Daryl Smith, RU class of '92, played in four consecutive post-seasons at Rutgers.
He now runs a successful basketball-specific strength and conditioning business,
while also doing the same for Kevin Boyle's national powerhouse St Patrick's
program. SOR spoke with Daryl about RU targets Quintrell Thomas and Dexter Strickland,
the importance of hard work, discipline, and pride, and his days at RU.
(L to R) Corey Chandler, Daryl Smith,
Dexter Strickland, Corey Fisher
To RU basketball aficionado's, the name Daryl Smith must surely conjure up very fond memories. Daryl was then new RU Head Coach Bob Wenzel's very first recruit at RU, and no doubt neither of them could possibly have envisioned what their first year at Rutgers (in actuality Wenzel's first year at RU as a coach, as he was returning to his alma mater) would hold in store. Taking over a team that won just 7 games the year before (and just 23 total the three previous years); Wenzel helped orchestrate what ranks as one of the most magical seasons in RU history. Rutgers would win 18 games in Wenzel and Smith's first year, but of most significance was that last win, which captured the Atlantic 10 championship - and put RU in the NCAA tournament.
All told, Daryl's career at RU saw him play in two NCAA's and two NIT's. To this writer, the moment that stands out the most from Daryl's playing days occurred on Dec 7th, 1991, against UNLV at the RAC. RU won that game in overtime 91-to-85 - one of the only two losses the Runnin' Rebels endured that year (which also was Jerry Tarkanian's last at UNLV). I can still vividly picture Daryl stealing the ball and going in uncontested for a reverse jam, a momentum-changing moment that had the RAC roaring, and which prompted a Tarkanian timeout. That was Daryl's senior year at RU, and he was seeing a lot of playing time then. It wasn't always that way for him at RU, for as a freshman he didn't play much. It was back then that he realized the value of hard work and keeping in the best shape possible.
"I wasn't a big recruit coming out of high school, and in my first year at Rutgers, I was playing behind a 20 point per game scorer (Tom Savage)", Daryl explained. "I knew I was going to have to work my butt off in the off-season, and that's what I did. It got to the point where I was busting guys so bad in practice that they had to play me". That kind of dedication, and seeing how it paid off, are some of the things he learned and developed while at Rutgers. "At RU, I learned time management and how to think independently, outside the box. I learned how to find your way around and to make things happen". Part of that dedication and discipline was no doubt instilled in him from his father Dave Smith, a four-year player in the NFL. But as Daryl explained, "Even when he was working a 9 to 5, he still stressed the same things. He made me realize that I wasn't just chasing a pipe dream".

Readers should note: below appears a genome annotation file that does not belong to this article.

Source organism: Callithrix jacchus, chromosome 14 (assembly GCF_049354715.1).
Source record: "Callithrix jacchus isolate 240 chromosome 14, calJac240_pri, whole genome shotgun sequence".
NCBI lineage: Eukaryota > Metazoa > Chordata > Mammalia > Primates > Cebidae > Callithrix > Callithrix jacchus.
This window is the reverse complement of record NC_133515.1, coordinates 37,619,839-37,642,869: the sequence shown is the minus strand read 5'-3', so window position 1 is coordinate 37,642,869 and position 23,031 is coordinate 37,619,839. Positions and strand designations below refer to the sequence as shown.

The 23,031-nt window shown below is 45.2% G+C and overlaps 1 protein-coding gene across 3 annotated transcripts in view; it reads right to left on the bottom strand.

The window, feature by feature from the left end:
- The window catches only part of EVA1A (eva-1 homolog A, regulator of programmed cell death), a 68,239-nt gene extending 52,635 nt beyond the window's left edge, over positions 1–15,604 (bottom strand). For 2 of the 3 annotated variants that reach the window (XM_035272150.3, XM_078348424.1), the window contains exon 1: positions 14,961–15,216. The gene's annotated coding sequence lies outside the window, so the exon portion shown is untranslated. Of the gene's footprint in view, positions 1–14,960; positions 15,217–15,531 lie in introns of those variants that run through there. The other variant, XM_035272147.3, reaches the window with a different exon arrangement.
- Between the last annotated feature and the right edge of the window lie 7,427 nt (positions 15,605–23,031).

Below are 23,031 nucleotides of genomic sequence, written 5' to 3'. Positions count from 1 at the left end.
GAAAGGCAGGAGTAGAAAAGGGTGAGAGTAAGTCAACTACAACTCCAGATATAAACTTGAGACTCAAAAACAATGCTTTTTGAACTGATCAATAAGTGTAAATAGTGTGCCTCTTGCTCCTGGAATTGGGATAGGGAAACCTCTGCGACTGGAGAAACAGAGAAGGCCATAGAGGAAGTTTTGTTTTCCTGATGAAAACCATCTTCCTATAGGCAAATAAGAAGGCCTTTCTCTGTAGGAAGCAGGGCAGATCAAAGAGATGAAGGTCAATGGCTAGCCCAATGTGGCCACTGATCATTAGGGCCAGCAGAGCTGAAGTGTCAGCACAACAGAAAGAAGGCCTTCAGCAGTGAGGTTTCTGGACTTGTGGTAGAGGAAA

It's that kind of focus and dedication that Daryl now brings to his training
program, and what he hopes to impart to the young people he works with. "I
try to show these kids that sports is life, and to help them develop life-transferable
skills. A lot of these kids just spend so much time chasing a dream and just
playing AAU ball, and it winds up being for naught". That observation was
part of the impetus for helping him get started. "I saw a lot of kids chasing
a pipe dream fostered by people who didn't have their best interests at heart.
I try and show these kids that in life you have to work hard, that nothing is
going to be given to you", he said.
That is what appears to give Daryl the greatest reward from something that he's been doing for 4 years now, and which has only continued to grow: "The books, DVD's, speaking at camps, it's nice, but it's just a way for me to give back. I realized I had a gift for this".
One person that certainly feels that Daryl indeed has a gift for this is Kevin Boyle, head coach at national powerhouse St Patrick's. For the last three years Daryl has been running the strength, conditioning, speed, agility, and off-season player fundamentals and development for the Elizabeth school. "It's a sense of family", he explained. "It's about the kids, and it's very rewarding to help these young men become the best person they can be. You get back what you give out". Among the fortunate recipients of Daryl's life lessons at St Pat's are Quintrell Thomas and Dexter Strickland.
About Quintrell, Daryl had this to say: "He's developing, he's learned a lot. Like a lot of the kids who play so much AAU ball, they get a lot of playing but not a lot of coaching and developing. He needs to work hard, and we're trying to get him to work on his foot work. We're trying to get him to be able to play on the perimeter. A lot of the top players have a go-to move, and a counter move, and that's what we're trying to develop with Quintrell". When asked then if Quintrell Thomas is a player who's perhaps just scratched the surface and for who the sky is potentially the limit, Daryl replied: "Absolutely". As for Dexter Strickland, he said: "I'm his biggest fan. I'm also his biggest critic. He's one of the most athletic players in the state. He can be a Gilbert Arenas-type player, but he needs to forget the hype and realize that it's not what's on the internet or in the papers that's what's important, it's what you do on the court".
To check out what it is that Daryl does, click here.